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Tag Archives: romance novels

Some non-genre readers scoff at us fanat–that is, engaged readers of genre fiction. Romance, for example, they deride as being fluff, female porn, and the ever-loathed term “bodice ripper.”
But I have learned a lot–A LOT– from romance novels. For example:

One Saturday, the spouse and I were listening to NPR, and they had one of their quiz shows (no, I don’t remember the title. If I did, I would have said!). They were playing Dictionary, where someone finds an obscure word and the contestants have to make up definitions, and the real definition is included, and the other side has to vote on which definition is the right one.
The word was “delope.” I knew, of course, that it meant to shoot your pistol into the air during a duel because I . . . drumroll please . . . read historical romances.

I was up on the whole War of the Roses controversy because I devoured Anya Seton‘s Katherine. I also knew the prose Wat Tyler chanted during the 1381 Peasants’ Revolt because of the same book (“When Adam delved and Eva span/Who was then the gentleman?).

I’ve always used the phrase “mutton dressed as lamb” to indicate an older woman wearing garments better suited for a younger one, and now my Swank Husband (and his NY-editorial friends) all use the term too. I routinely ask my husband “Do I look muttony?” before going out.

“Hard-pressed” refers to the forced conscription of men into the navy during wartime.

I know all of Henry VIII’s wives in order: Katherine, Anne, Jane, Anne, Catherine, Katherine (that is from memory, I think I got all the ‘Katherine’s done properly) because of reading historical romance.

).While watching Master And Commander: The Far Side of the World, I leaned over and told my husband Admiral Lord Nelson had lost an arm, too, so Capt. Aubrey’s next revelation to the young injured cabin-boy made me look extra-cool (or geeky. You decide

I know all about how important it was to be seated above the salt at a banquet table. I am a big fan of salt, btw.

I know there’s more, but I think I’ve blathered enough–what facts have you learned from reading romance?

*Well, not everything, but a lot of things.

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And (drumroll)…here they are:

1. A.S. Byatt, The Virgin in the Garden. An earlier book and not so well known as Possession.
2. Ah, so near and yet so far…Daniel Deronda by George Eliot.
3. Well done, Elena, who was almost there, and who will be allowed to sharpen pencils today–Villette, by Charlotte Bronte. That one was my favorite, too. Wow.
4. And the romance excerpt, from Beast by Judith Ivory.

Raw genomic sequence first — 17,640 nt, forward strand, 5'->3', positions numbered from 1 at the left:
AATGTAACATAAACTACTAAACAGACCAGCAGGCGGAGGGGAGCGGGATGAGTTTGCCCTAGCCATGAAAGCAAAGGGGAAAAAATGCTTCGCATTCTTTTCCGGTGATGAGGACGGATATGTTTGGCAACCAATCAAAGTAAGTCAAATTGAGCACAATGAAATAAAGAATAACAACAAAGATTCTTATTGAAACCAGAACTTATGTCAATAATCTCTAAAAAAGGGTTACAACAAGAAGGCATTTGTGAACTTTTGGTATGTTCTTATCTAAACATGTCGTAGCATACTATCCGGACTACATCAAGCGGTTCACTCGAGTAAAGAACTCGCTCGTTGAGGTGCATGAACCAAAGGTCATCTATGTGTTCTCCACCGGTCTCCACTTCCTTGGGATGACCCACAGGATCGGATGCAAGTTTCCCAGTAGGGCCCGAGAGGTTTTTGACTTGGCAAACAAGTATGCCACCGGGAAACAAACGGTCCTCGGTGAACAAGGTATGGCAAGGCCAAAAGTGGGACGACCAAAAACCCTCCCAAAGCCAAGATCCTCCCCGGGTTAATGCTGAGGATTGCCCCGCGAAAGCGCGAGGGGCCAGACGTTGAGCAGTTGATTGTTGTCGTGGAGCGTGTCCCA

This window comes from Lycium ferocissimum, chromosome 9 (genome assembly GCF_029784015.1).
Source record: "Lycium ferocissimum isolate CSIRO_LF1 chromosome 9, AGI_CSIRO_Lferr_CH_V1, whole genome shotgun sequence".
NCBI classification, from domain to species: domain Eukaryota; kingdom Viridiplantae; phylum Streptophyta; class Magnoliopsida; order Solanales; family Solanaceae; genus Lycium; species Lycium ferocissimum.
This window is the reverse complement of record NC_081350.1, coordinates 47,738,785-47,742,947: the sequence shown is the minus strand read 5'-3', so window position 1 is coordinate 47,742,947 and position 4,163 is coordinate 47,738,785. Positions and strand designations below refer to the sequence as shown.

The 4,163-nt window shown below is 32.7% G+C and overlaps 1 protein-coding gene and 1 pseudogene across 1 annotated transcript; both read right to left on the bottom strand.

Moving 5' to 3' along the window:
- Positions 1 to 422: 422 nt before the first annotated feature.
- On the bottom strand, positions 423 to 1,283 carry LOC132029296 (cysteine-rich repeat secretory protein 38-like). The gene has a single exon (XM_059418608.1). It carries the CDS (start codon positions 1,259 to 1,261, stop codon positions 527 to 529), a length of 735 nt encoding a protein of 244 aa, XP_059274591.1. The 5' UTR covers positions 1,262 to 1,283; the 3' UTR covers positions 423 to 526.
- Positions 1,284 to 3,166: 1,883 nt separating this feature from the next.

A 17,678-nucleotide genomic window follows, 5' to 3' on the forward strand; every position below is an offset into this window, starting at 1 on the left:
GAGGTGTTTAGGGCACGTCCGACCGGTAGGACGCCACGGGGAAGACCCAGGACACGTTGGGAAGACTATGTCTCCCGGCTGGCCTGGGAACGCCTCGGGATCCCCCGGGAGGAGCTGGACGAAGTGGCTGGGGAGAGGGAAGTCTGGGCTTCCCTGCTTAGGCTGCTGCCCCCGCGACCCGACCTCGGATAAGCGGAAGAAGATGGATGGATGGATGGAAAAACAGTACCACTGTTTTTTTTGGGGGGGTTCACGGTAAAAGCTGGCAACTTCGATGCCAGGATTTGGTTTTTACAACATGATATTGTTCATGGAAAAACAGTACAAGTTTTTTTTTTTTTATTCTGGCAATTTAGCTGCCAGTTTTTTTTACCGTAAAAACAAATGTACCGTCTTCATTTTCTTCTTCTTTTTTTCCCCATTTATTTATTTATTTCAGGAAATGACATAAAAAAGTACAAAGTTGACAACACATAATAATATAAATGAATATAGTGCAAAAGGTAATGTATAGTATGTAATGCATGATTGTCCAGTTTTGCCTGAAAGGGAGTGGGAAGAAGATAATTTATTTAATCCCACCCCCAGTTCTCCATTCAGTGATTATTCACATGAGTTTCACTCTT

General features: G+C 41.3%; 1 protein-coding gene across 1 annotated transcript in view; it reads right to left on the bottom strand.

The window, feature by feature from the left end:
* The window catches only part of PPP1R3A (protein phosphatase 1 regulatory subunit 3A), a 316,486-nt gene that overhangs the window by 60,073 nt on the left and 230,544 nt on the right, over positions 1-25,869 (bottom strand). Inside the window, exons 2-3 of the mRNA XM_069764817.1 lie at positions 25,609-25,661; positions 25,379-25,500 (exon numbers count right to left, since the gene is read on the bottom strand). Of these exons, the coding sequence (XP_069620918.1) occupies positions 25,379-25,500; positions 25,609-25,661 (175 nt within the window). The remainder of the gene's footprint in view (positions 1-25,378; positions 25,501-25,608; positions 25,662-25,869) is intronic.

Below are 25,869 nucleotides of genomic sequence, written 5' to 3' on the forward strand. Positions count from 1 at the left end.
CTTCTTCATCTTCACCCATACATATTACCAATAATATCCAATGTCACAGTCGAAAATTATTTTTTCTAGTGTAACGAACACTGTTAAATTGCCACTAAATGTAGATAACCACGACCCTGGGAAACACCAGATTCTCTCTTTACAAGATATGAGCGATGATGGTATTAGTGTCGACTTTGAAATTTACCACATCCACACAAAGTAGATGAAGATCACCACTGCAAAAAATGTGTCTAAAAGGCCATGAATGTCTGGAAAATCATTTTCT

I recently wrote an article on the romance genre for The Editorial Eye, a newsletter for people fascinated by the minutae of words, English usage, and grammar. My point was that just because romances are popular, prolific, and have silly covers, it doesn’t necessarily follow that they have no literary merit. Part of the article was this quiz. Can you identify the romance excerpt? And, for extra credit, can you identify any of the writers or books? Answers will be posted in a day or so.

1. She began to go out along the rocks, very fast, holding her arms wide to balance herself, half-running, half-striding. He went after her. Another tall wave bowed, jarred, cracked and whispered at her feet. She turned to him a face he had never seen, blindly smiling, wild, white and wet.
2. Since she was not winning strikingly, the next best thing was to lose strikingly. She controlled her muscles, and showed no trembling of mouth or hands. Each time her stake was swept off she doubled it. Many were now watching her, but the sole observation she was conscious of was [hero’s], who, though she never looked towards him, she was sure had not moved away.
3. He deemed me born under his star; he seemed to have spread over me its beam like a banner. Once—unknown and unloved, I held him harsh and strange; the low stature, the wiry make, the angles, the darkness, the manner, displeased me.
4. Black pearls popped and flew everywhere. They bounced well; they bounced high. They rolled magnificently across the deck in every direction, as well as off the deck and down onto the next—a quick, nacreous spill swallowed up into the wet night, the roll and clatter smothered almost instantly by the hiss of the ocean.

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